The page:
This thought process has created a resilience, a kind of stamina that only someone with mental health struggles would know. My bipolar has made me mentally strong, contrary to what people would think. When others quit, I keep going because I am used to the fight.

Bipolar has given me some of the best days of my life. When my brain is manic and rapidly thinking, my best ideas and passions come to fruition.

On a spiritual level, I am a Catholic and my faith is paramountly important. When I am suffering in a deep depression, I am able to align my suffering with the suffering Jesus went through dying on the cross for me. If you are not of a Christian faith, it can be a powerful tool to suffer. You learn compassion, and I believe a deeper understanding to the meaning of life. I do not believe we were created as human beings to lead easy and cushy lives. I believe there is much value in suffering. In suffering we are humbled, in humility we find understanding, in understanding we find compassion, in compassion we find love, which is what I believe we were created to do; love.

On the opposite side of the argument, people will say that bipolar is bad. In fact, if you look at a previous post, I asked people to describe bipolar using one word. Out of 215 comments, only 20 responded with a word that had a positive connotation. Most words were extremely negative in nature. And I get it, bipolar can be exhausting and all the other words mentioned.

Bipolar’s very nature is a chemical imbalance. There is something “wrong” with how our brains function. Or so we are told. Could it be that our brains are wired differently for a bigger purpose than we can see?

The one dreadful bipolar side effect is its contribution to suicidal behaviors and suicide. Which easily makes the argument that bipolar is a bad thing. But is bipolar bad without the suicidal tendencies? I’m asking you. I want to know your opinion on this. Is bipolar good or bad?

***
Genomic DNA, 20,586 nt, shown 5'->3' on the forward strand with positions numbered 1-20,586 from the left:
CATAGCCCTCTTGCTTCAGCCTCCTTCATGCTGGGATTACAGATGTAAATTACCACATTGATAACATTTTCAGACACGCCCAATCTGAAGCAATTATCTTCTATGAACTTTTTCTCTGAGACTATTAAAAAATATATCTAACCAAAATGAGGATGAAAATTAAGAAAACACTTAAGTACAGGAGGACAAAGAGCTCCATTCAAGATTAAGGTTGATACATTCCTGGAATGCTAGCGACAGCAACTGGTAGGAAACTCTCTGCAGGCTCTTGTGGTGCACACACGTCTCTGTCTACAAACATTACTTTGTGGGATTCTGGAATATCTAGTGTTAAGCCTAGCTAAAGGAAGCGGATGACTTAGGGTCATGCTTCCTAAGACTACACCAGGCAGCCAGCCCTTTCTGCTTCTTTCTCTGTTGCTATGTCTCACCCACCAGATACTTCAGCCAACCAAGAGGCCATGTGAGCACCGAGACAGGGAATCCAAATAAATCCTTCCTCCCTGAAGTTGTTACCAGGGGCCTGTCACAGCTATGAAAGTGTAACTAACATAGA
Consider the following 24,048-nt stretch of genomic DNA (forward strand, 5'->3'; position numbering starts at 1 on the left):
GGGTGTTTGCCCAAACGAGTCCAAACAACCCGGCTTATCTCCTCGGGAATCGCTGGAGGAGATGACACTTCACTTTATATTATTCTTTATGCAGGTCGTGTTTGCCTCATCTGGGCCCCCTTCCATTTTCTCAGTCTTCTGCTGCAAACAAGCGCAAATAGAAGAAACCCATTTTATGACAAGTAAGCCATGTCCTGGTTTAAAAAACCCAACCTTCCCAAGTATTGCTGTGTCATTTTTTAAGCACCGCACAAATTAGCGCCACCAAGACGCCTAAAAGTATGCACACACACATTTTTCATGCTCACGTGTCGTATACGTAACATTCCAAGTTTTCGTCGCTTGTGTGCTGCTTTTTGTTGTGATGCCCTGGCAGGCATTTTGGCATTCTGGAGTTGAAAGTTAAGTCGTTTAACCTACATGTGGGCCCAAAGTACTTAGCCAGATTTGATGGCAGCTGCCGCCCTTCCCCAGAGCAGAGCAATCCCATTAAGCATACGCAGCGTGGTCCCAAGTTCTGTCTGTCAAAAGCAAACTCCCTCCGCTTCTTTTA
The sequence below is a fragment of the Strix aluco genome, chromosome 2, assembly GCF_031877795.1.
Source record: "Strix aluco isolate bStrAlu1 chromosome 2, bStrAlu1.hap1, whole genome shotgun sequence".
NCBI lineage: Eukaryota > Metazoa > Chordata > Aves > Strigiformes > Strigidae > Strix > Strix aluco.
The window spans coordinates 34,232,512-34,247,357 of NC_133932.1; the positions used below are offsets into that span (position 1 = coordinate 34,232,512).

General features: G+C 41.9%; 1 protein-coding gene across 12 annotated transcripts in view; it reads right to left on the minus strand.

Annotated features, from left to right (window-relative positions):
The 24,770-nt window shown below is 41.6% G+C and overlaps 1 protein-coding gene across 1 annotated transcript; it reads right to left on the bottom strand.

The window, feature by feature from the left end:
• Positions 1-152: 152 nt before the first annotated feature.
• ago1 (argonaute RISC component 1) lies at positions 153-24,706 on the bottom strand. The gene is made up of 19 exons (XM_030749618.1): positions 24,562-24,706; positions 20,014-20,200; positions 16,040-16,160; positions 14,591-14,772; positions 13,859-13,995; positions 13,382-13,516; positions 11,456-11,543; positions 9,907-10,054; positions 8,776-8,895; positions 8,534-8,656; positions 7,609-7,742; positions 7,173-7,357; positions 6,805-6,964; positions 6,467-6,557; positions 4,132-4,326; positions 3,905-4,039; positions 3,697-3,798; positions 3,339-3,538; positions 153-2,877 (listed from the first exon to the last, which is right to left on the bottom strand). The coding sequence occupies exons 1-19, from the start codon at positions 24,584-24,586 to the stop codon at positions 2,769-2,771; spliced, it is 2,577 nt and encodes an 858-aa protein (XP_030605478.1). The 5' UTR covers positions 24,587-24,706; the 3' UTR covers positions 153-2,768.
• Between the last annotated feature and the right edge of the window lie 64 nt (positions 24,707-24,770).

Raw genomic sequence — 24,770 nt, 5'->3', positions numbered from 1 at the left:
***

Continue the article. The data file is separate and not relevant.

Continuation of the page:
Bipolar Mixed Episodes


A mixed episode creates an experience of entrapment inside her mind. She is itching with desire to reach deep inside her skull to purge her tormented brain. Her brain suffocates her. She cannot breathe.

Her body unmistakably trembles with fear, her hands twitch from excess energy. Tears overflow in her eyes. She wants to run away from herself as quickly as possible. How does she escape her agitated herself? She can’t. She will indefinitely be trapped. Waiting for her brain to decide when and how she will come down from this mixed episode of hell.

She wants to sleep. In sleep, she is unaware of the torture occurring in her mind. Unfortunately, the mania during the mixed episode relentlessly and viciously keep her awake. She is like a trapped lion in cage, heart bursting out of her chest. The tossing and turning she endures is enough to make her cry out. Please God, take this from me! I cannot go on. The clock changes from midnight to 3 o’clock, from 3 o’clock to 7 o’clock until she wearily gives up on the notion of sleep. Bipolar wins again, she feels as though she is losing her mind. She is terrified.